Hemodynamic Factors Affecting the Fate of Valvular Bioprosthesis
Ce qui est simple est faux mais ce qui ne l’est pas est inutilisable.
— —Paul Valéry
Since their introduction in 1969, valvular bioprostheses (ie, glutaraldehyde-processed animal valves)1 have experienced a surprising increase in use as a result of progress in valve processing2 and growing patient desire for nonthrombogenic valve surgery.3 However, the persistent risk of structural valve deterioration, particularly in the young population, remains a major concern. The 2 main causes of valve failure are valve degeneration and calcification. Among the numerous factors influencing the fate of a bioprosthesis, hemodynamic factors are addressed more rarely than biological factors. In this issue of Circulation, Flameng and colleagues4 add important information to the understanding of how hemodynamic factors play a role in structural valve failure. To do so, they revive an old debate on the practical significance of prosthesis-patient mismatch. First introduced by Rahimtoola in 19785 and having fed numerous discussions for many years, this paradigm led to the simple conclusion that, in aortic valve replacement, the larger the valve is, the better the hemodynamics and therefore the clinical result are. Accordingly, surgeons were advised to carefully measure the aortic valve orifice and to select a valve by fitting the aortic valve orifice in correlation to body size. This recommendation is still valid today. A mismatch is defined by the authors as an orifice area index <0.85 cm2/m2, which is within the range of Rahimtoola’s6 moderately severe stenosis. It creates significant transvalvular gradient, residual clinical symptoms, and arrhythmias. The originality of this article lies in the fact that the authors make a distinction between 2 simple categories of valve structural deterioration, depending on whether the valve is stenotic or regurgitant as assessed by echocardiography.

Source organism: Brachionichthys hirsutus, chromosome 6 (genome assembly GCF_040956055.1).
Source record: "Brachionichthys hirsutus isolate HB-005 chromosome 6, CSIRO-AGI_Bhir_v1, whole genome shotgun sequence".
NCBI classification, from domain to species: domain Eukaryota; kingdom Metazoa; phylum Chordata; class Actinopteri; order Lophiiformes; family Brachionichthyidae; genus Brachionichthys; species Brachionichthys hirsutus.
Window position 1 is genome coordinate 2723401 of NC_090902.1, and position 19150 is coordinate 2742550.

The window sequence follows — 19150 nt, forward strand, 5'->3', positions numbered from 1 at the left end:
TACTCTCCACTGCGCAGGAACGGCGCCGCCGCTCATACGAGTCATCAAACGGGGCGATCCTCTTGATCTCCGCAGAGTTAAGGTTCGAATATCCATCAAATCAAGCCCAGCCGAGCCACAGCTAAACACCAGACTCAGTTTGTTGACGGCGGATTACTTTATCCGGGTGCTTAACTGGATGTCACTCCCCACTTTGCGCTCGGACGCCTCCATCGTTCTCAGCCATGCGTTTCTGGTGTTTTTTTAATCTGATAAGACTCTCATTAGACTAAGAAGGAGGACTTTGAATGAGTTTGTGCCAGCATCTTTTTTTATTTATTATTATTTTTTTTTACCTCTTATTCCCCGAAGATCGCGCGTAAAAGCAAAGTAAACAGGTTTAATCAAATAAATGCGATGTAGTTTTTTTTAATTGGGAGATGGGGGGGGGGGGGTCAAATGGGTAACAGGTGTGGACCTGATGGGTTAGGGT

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Stenotic valve deterioration is said to develop early, about 2 or 3 years after implantation, and to occur exclusively in patients having a prosthesis-patient mismatch. The stenosis is explained by leaflet thickening easily visible by echocardiography and defined as a pressure gradient 50% more than the original gradient. Although it is not indicated in the report, one can postulate that patients presenting with such a stenosis received a pericardial bioprosthesis, which is known to display leaflet thickening as a result of early platelet-fibrin deposition on the leaflets in the postoperative course. This leaflet thickening, well visible at echocardiography, is too often regarded as a pathological process, whereas it is actually a normal evolution unless it develops rapidly and leads to a significant stenosis caused by clot formation. Clot formation is seen in patients with coagulopathy, inflammatory process, or international normalized ratio <1.5. Having observed few cases of early bioprosthetic valve thrombosis, we systematically anticoagulate adult patients postoperatively with coumadin with an international normalized ratio of 2 to 2.5 for 1 month, the time necessary to obtain a regular covering of the leaflet by host tissue and pliable leaflets. Under this condition, very long-term results can be expected.
Another factor that may play a role in the early development of valve stenosis is inadequate rinsing of the valve before and during valve implantation in saline to clean residual glutaraldehyde. Progressive valve thickening and calcification reproduce the syndrome of calcified aortic valve stenosis. They are minimized by anticalcification treatments of the tissue.2